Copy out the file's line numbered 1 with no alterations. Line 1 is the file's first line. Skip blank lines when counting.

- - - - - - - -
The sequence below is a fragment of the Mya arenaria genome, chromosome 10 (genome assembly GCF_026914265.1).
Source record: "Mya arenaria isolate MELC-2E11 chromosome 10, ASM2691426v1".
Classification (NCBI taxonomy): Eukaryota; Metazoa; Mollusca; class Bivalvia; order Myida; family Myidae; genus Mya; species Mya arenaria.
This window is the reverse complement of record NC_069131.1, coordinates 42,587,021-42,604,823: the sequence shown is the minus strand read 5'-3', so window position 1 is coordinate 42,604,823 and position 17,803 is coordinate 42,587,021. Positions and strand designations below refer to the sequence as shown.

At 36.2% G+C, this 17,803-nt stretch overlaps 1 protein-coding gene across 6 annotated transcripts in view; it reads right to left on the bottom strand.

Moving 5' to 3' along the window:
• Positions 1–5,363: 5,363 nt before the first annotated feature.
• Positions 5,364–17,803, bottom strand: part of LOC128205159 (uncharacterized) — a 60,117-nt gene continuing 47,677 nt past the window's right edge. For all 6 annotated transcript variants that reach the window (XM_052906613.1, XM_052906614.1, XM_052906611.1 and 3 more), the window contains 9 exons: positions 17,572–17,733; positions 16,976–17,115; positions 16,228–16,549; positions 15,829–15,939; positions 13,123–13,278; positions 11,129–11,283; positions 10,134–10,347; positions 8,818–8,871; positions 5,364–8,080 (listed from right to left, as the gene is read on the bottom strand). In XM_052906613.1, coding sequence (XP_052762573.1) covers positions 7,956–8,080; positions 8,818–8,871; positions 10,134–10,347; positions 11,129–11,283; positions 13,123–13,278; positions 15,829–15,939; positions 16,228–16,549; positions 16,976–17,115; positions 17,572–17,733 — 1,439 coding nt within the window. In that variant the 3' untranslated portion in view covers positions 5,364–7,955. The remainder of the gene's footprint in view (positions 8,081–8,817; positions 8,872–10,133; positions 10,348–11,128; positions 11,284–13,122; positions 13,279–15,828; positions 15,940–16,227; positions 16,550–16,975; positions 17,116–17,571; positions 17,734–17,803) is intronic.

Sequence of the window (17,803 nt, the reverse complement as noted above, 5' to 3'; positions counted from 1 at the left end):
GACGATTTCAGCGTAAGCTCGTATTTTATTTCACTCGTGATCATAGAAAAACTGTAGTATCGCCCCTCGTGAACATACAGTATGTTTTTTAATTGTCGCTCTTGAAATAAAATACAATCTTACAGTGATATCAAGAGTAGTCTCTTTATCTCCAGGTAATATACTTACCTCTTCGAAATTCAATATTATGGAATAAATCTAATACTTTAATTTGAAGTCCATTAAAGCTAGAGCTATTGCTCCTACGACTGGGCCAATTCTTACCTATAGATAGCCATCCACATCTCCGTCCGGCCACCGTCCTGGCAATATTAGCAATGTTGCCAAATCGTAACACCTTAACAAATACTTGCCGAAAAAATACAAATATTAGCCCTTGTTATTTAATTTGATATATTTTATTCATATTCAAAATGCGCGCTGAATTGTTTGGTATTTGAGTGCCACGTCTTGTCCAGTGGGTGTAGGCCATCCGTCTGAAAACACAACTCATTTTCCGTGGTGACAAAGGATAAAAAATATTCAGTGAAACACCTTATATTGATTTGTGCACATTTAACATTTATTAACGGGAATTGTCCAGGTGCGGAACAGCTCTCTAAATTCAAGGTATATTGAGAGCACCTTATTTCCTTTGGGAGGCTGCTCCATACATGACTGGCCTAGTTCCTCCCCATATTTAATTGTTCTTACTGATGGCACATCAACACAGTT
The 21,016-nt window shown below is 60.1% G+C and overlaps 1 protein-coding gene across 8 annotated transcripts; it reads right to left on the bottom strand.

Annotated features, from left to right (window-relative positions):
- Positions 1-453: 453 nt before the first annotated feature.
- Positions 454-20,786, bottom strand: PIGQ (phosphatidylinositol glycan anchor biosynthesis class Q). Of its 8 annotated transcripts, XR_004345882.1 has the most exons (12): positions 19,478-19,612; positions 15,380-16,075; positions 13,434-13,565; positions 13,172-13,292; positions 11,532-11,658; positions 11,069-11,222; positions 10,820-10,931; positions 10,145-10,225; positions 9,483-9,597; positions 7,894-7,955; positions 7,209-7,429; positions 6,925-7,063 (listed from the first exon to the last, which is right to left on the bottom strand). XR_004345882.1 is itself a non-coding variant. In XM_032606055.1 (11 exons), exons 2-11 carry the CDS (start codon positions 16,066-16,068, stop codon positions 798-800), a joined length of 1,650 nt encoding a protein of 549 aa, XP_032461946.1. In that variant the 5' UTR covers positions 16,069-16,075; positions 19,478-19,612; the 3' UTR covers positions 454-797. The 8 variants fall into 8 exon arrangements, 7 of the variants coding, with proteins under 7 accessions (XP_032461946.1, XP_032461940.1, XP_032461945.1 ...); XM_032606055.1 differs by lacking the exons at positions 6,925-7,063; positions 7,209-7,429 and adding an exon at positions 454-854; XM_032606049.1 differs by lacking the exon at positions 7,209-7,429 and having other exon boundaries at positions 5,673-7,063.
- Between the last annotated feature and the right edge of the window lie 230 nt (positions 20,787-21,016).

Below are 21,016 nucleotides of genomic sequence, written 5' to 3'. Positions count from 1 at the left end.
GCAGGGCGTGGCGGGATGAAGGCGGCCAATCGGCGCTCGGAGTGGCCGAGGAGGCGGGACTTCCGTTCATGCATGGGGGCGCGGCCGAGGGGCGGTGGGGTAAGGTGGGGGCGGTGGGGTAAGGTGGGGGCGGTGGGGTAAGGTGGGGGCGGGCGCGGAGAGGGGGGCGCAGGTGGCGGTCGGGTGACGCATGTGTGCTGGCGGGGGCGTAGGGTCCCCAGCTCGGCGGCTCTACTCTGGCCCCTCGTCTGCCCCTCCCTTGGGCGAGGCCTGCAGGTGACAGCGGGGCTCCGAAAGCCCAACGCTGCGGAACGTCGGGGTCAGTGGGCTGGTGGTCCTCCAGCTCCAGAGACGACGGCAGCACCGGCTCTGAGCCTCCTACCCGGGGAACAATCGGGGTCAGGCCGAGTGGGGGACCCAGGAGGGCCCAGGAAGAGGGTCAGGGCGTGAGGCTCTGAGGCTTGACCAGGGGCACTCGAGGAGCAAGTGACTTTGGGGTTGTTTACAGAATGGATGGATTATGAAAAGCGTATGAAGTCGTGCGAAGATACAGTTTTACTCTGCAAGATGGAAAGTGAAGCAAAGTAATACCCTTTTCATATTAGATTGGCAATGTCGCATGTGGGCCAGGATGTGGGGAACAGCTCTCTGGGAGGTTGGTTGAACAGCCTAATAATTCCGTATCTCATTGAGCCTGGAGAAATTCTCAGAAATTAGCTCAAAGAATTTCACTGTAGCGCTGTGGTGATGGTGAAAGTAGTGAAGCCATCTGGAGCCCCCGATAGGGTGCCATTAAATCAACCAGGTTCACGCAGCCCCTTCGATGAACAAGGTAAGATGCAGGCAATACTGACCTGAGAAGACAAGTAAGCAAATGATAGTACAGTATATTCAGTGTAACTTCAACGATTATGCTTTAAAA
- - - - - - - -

The sequence below is a fragment of the Mya arenaria genome, chromosome 10 (genome assembly GCF_026914265.1).